Wednesday, 14 March 2012

What I've Been Reading

As I mentioned in a previous post, I’ve been reading quite a lot recently so over the next few weeks I’m going to post some reviews.

Firstly though, today I’ve submitted my entry for the Novelicious Undiscovered competition – up to 3000 words of an opening chapter of a chick lit novel.  It’s a novel I’ve been working on for a number of years now, so fingers crossed.  It would be wonderful to be selected but I know there will be huge competition and I’m not counting my chickens.

Now, onto the reviews.   A while ago (well last year actually!) on my usual trawl through Amazon (I don’t need any more new books to topple over the tbr pile, or clog up my Kindle, but I’m afraid I’m addicted), I came across the Little Women Letters by Gabrielle Donnelly.

I was intrigued to find out how the writer would bring the original into the present day.  In the modern version, the great granddaughter of Jo finds her ancestor’s letters in the attic and uses them to help her deal with her dilemmas in the present day.
I love these kind of stories which delve back into the past so it seemed like a winner to me. And then I realised that although I had seen the film, I had never actually read the original book. With a free download available on Kindle I decided this was an error I must rectify immediately
Well, to all you Louisa May Alcott fans, I’d like to say that I was enthralled by this classic. But I can’t. To be honest, although I loved the sisters, I found the story a little patronising towards women. Now, I do realise this was written when male and female attitudes were vastly different, but I found the idea of Jo curbing her temper, as her father had taught her mother to do, a little difficult to wear.  I also found the authorial point of view, which kept butting in, nothing short of irritating.  Compared to, for example, Jane Austen, which despite the difference in attitudes, translates much more readily to a modern day audience, I found Little Women a little tedious.  I apologise to all you die-hard fans, this is just my opinion.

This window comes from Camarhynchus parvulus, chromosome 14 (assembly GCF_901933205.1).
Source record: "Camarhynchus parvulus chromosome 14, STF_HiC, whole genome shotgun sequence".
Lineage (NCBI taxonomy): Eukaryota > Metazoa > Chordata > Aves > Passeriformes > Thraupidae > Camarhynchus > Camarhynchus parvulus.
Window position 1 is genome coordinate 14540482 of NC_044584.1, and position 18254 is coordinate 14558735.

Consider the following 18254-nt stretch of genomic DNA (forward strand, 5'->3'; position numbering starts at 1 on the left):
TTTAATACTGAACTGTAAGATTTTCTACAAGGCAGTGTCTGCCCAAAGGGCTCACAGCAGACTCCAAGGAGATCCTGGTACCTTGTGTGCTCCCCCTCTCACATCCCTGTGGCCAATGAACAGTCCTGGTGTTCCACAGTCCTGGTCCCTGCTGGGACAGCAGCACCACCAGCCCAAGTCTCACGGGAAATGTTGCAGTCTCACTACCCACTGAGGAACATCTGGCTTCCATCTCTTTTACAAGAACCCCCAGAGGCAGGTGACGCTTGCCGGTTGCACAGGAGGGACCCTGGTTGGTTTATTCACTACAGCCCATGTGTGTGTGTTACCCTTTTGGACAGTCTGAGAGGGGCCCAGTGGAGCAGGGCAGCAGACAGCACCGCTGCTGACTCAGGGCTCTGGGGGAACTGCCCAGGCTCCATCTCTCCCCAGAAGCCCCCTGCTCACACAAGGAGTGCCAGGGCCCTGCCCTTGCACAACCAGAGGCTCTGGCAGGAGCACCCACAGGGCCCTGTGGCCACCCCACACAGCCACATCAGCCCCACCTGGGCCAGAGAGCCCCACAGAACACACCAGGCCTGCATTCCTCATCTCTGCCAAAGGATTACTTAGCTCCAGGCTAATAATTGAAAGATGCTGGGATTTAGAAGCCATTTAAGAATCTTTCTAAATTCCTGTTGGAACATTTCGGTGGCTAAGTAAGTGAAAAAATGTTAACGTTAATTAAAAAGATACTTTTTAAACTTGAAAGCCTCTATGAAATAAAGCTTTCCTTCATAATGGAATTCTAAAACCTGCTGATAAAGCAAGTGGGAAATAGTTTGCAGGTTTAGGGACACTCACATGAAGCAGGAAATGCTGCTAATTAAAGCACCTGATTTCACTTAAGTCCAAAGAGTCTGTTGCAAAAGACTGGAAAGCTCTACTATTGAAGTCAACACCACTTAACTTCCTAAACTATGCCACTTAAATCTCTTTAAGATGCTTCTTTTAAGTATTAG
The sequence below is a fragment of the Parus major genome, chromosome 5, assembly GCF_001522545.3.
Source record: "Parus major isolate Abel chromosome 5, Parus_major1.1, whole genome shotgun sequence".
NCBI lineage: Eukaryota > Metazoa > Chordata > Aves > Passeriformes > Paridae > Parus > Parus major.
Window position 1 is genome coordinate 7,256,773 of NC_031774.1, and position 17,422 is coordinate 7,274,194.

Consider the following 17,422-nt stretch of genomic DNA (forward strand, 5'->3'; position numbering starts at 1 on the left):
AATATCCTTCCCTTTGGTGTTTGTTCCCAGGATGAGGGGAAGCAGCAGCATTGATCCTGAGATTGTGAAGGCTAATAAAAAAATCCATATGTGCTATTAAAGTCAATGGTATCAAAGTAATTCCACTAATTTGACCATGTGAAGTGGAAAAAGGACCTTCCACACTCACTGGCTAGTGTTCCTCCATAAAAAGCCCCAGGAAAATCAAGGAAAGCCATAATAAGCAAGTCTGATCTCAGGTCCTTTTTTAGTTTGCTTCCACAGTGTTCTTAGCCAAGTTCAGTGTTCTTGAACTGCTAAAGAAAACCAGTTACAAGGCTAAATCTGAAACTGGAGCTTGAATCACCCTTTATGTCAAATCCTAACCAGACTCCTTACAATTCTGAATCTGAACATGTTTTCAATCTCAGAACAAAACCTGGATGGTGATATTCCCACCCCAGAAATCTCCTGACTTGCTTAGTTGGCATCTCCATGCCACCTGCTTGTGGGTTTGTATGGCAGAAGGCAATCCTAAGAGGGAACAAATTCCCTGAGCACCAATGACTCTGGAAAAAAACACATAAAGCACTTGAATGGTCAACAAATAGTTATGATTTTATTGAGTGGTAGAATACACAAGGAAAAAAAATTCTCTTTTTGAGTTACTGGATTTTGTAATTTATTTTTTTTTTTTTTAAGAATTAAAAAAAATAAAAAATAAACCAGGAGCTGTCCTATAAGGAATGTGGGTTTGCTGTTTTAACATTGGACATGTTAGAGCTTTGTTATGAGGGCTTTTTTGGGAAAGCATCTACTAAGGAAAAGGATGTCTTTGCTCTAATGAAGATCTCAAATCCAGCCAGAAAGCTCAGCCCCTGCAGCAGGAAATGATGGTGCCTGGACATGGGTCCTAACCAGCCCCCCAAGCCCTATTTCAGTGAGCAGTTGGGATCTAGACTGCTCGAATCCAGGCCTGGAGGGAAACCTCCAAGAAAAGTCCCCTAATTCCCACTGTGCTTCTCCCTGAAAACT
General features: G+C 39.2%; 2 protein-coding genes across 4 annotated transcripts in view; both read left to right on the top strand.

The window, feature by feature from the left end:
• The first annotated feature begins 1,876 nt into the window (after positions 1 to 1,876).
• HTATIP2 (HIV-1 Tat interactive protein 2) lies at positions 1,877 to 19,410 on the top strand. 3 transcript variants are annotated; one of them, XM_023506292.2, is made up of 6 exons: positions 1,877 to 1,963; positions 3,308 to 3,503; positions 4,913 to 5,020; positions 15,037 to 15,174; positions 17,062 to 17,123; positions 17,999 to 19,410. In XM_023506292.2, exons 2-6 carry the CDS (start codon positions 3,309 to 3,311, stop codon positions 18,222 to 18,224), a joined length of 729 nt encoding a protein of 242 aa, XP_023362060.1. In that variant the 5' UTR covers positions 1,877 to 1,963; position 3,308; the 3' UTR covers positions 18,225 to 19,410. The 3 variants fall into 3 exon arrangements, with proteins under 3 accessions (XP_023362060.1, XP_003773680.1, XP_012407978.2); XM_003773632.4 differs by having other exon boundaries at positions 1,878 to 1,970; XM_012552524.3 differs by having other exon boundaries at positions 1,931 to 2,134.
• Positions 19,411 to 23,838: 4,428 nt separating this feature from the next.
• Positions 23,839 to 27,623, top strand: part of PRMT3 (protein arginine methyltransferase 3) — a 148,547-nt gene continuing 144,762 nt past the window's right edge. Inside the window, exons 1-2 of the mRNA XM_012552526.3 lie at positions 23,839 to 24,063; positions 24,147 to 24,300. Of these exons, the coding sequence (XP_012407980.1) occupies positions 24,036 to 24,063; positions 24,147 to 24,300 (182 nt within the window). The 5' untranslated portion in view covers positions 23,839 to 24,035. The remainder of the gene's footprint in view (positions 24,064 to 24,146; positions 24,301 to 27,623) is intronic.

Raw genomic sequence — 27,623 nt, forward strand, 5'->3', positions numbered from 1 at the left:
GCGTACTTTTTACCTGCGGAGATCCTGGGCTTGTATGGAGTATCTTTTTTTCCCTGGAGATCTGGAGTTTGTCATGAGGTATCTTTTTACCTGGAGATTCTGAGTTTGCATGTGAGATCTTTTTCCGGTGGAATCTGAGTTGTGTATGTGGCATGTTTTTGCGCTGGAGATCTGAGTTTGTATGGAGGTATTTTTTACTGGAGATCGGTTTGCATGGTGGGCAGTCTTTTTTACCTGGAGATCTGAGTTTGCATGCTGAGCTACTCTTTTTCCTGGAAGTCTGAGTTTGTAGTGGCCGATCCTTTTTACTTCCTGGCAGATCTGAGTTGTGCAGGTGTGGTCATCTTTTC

As for The Little Women Letters, well, I found it an interesting enough read.  I loved the way the family came together, and despite their differing lives, always made the effort to meet up for Saturday brunch.  More families should make the time to get together like this, I think.  I loved the atmosphere this created in the story, but I’m afraid the reading of the book didn’t really live up to the anticipation of it.  I felt the story and the lives of the characters were too contrived and tried too hard to mirror the pattern of the original, and for me it fell a little flat.

The Help – Kathryn Stockett
In contrast, this was a book I had been putting off reading.  Despite the fact that a very good friend of mine had recommended it, I wasn’t sure it was the book for me. Guilt that I had held on to it for so long though, forced me to pick it up and, oh, am I glad that I did.  It is an amazing insight into Jackson, Mississippi during the early 1960’s and just how the racial divide affected the inhabitants of the area. I challenge any woman to read it and not be enthralled. For me I couldn’t but help keep turning the pages.

The Honey Trap – Julie Cohen

I have recently become an avid follower of Julie’s blog and as such am keen to read her backlist. As an aspiring writer of women’s fiction, her advice is invaluable. A while ago I stumbled across Spirit Wiling, Flesh Weak, and was delighted to find The Honey Trap in the library.   I completely devoured this book.  A love story with the edge of a thriller, aromatherapist meets rock band, it was a delight to read. A top rating from me.

And finally …

Home for Christmas – Cally Taylor
This is Cally Taylor’s second novel and one I made my husband buy me for Christmas. And whilst I read it in the few spare moments when I wasn’t entertaining between Christmas and New Year, lying on the sofa eating Quality Street and drinking wine (for isn’t that the true meaning of Christmas?) I didn’t feel that that the book reflected the Christmassy element suggested buy the title. Despite that, it was an enjoyable read and I loved the cinema setting, which almost became a character in its own right.

That's all for now, but I'll be back with some more reviews soon.


  1. Little Women was one of my favourite books many years ago - I attempted to re-read it recently and gave up after a couple of chapters; like you, I found it tedious. But I know I loved it when I was about ten/eleven so I guess my tastes have changed. I was sorry it didn't have the magic I remembered but I guess it goes to show that some things are better left to memory! I like the sound of the Little Women Letters so might give that a go.

    And best of luck with the novel comp!

  2. What a lovely bunch of reviews! It is so long since I read Little Women and I wonder if I would enjoy it as much now as I did then. I agree with you about The Help - one of the best books I've ever read. Loved it! I shall look out for the others x